559 F.2d 1040
Ella Weese Watson BOSSARD, Individually and as
Administratrix of the Estate of Donald Bossard,
and Genieveve Bossard and Bertha Lee
EXXON CORPORATION, Defendant-Appellee,
Lamar Labauve, Tom Wolfe, Joseph Labauve, and Delta
United States Court of Appeals,
Sept. 23, 1977.
John F. McKay, Baton Rouge, La., for plaintiffs-appellants.
E. Burt Harris, John F. Reid, New Orleans, La., for Exxon.
Andrew J. Bennett, Jr., Baton Rouge, La., for Delta Lab., et al.
David W. Robinson, Baton Rouge, La., for Fidelity & Casualty Co.
Appeal from the United States District Court for the Middle District of Louisiana.
Before GEWIN, RONEY and HILL, Circuit Judges.
The plaintiffs' decedent worked for an independent contractor, Port Allen Marine, employed by defendants to clean a barge of petroleum fumes and residue. In 1975 he was asphyxiated while working inside a barge tank. Plaintiffs sued defendants for negligence under the Longshoremen's and Harbor Workers' Compensation Act, 33 U.S.C.A. § 905(b) (Supp.1977). The trial court dismissed the complaint on motion, basing its ruling on the similarity between this case and Hess v. Upper Mississippi Towing Corp., Civ.No. 74-115 (M.D.La. October 21, 1975), in which defendants prevailed on a directed verdict. The appeals were argued together. We affirm the dismissal of this case largely on the basis of our reasoning in affirming Hess, 559 F.2d 1030 (5th Cir. 1977). See also Parson v. Amerada Hess Corp., 422 F.2d 610 (10th Cir. 1970); Cf. Uglem v. Foss Launch & Tug Co., 541 F.2d 1378 (9th Cir. 1976) (no seaworthiness recovery).
This appeal raises certain questions not presented in Hess. First, the plaintiffs argue dismissal under Fed.R.Civ.P. 12(b)(6) was improper, because they stated a claim upon which relief could be granted. The argument misstates the nature of the district court's decision. Both the language of the rule and the law of this Circuit indicate that when a trial court takes into consideration depositions and other information outside the pleadings, as was done here, the grant of a motion to dismiss is to be treated as summary judgment under Fed.R.Civ.P. 56. Herron v. Herron, 255 F.2d 589 (5th Cir. 1958). See Wright & Miller, Federal Practice and Procedure § 1366 & n.67 (1971). Plaintiffs have not demonstrated any prejudice or lack of notice sufficient to establish an exception. Consequently the case does not turn on the failure to state a claim, but on whether the plaintiffs have produced a material issue of fact which, if proved, would entitle them to relief as a matter of law. Fed.R.Civ.P. 56.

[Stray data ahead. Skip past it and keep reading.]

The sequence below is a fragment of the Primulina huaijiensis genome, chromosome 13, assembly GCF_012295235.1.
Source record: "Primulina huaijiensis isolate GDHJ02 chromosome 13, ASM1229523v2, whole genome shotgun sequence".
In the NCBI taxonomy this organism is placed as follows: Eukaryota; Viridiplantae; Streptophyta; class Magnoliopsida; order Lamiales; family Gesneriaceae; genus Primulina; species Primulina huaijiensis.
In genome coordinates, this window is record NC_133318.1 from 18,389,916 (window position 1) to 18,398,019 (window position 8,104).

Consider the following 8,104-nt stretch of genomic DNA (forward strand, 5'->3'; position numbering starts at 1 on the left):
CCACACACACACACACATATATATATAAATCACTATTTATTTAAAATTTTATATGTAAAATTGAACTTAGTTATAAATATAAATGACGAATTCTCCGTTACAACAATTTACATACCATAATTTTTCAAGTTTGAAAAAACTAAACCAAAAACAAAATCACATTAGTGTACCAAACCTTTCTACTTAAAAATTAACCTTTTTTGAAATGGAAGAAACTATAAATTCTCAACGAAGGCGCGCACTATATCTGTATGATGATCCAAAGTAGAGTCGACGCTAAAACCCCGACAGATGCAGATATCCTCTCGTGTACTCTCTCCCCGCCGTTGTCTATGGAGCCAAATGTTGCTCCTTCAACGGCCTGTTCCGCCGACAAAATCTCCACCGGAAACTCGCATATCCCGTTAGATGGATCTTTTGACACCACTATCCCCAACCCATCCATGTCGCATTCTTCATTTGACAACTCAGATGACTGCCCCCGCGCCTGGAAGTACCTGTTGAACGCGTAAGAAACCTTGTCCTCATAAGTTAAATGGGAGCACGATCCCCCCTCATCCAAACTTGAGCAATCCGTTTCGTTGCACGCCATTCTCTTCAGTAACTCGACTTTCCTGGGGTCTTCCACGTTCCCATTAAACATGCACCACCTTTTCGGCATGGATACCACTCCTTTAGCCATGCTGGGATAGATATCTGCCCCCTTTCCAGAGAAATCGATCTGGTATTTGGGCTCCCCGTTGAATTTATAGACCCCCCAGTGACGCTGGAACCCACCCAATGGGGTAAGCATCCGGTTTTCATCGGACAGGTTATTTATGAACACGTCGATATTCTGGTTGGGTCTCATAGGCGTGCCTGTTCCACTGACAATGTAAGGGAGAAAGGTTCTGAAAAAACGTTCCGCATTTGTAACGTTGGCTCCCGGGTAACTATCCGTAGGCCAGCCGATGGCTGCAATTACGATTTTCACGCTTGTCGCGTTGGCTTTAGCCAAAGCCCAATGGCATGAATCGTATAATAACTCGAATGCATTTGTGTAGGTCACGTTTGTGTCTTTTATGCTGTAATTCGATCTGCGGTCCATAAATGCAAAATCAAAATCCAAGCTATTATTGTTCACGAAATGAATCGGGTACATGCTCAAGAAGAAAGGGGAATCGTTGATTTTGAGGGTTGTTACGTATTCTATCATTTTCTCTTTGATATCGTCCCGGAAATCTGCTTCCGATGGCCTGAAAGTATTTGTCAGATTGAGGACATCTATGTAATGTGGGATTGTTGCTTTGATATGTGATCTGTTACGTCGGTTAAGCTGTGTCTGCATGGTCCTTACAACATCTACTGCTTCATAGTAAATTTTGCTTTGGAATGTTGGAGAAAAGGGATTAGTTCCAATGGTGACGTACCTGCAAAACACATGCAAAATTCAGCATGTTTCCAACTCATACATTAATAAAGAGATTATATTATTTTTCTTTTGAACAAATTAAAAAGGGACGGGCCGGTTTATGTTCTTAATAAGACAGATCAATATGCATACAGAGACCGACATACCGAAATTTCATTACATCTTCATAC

Part IV of the Hess opinion deals with the shipowner's liability for open and obvious dangers on board the vessel. The gas in the tank which asphyxiated the plaintiffs' decedent was such a danger. It was one of the conditions that Port Allen Marine was hired to correct. While, under Restatement (Second) of Torts §§ 343, 343A (1965), as interpreted in Gay v. Ocean Transport & Trading Ltd., 546 F.2d 1233 (5th Cir. 1977), the shipowner is potentially liable for injuries caused by such dangers if the danger cannot be appreciated by invitees or cannot be avoided, neither circumstance applies to this case. Port Allen Marine and Bossard knew of the danger. See Gulf Oil Corp. v. Bivins, 276 F.2d 753, 756-758 (5th Cir.), cert. denied, 364 U.S. 835, 81 S.Ct. 70, 5 L.Ed.2d 61 (1960).
The plaintiffs assert a ground for liability not mentioned in Hess. They allege the defendants breached two sets of federal regulations, so that a material issue of fact with respect to their negligence exists. Neither set of regulations, however, applies to the facts of this case. The Coast Guard regulations, 46 C.F.R. 35.01-1 (1976), pertain to precautions taken when riveting or welding a barge tank and do not apply to cleaning. The safety and health regulations for longshoremen, 29 C.F.R. 1915.11-12 (1976), impose duties on Port Allen Marine, but not on the shipowner. Brown v. Mitsubishi Shintaku Ginko, 550 F.2d 331 (5th Cir. 1977); see generally 90 Harv.L.Rev. 1041 (1977).